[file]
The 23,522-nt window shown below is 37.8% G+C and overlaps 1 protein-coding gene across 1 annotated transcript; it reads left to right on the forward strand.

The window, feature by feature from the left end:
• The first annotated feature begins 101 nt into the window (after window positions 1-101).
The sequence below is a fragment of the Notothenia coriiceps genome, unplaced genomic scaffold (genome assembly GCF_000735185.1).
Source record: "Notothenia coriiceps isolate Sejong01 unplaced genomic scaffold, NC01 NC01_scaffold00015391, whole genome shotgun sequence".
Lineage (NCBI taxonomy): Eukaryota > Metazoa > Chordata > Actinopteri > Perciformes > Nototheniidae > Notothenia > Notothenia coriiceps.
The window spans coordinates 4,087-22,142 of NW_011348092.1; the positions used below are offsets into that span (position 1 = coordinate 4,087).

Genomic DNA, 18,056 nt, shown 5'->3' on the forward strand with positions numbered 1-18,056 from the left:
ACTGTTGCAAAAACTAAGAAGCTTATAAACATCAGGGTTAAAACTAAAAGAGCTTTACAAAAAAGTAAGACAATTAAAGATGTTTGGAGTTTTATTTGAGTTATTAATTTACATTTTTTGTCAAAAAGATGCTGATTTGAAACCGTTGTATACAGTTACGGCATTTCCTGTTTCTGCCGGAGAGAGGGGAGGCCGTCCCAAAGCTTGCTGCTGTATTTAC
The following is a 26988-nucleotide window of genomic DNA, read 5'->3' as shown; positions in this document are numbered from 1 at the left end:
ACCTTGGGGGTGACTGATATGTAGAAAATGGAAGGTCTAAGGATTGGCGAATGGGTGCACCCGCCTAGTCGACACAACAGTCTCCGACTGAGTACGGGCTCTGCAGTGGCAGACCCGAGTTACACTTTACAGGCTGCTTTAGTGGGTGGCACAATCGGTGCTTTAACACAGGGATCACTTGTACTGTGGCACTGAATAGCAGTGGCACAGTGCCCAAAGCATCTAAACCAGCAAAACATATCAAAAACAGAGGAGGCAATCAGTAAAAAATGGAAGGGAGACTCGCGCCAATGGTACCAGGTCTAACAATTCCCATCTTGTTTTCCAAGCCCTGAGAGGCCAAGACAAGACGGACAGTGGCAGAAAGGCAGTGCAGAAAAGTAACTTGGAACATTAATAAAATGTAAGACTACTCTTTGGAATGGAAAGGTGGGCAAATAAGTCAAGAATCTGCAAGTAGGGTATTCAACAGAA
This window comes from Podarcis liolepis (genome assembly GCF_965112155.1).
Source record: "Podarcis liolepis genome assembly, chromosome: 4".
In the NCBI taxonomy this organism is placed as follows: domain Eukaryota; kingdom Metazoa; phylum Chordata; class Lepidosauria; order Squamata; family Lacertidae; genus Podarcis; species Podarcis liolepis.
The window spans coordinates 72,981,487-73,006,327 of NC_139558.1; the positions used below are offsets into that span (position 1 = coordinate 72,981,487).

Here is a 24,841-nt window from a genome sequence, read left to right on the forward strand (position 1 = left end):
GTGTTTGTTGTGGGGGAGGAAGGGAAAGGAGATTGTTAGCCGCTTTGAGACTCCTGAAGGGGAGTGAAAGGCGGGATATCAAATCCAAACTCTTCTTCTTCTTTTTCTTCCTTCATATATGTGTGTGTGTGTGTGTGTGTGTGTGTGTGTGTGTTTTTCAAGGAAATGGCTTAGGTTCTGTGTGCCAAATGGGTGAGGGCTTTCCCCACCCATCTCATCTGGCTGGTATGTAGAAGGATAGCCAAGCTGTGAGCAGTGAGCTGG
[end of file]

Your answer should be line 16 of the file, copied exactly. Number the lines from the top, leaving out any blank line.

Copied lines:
Here is a 24,841-nt window from a genome sequence, read left to right on the forward strand (position 1 = left end):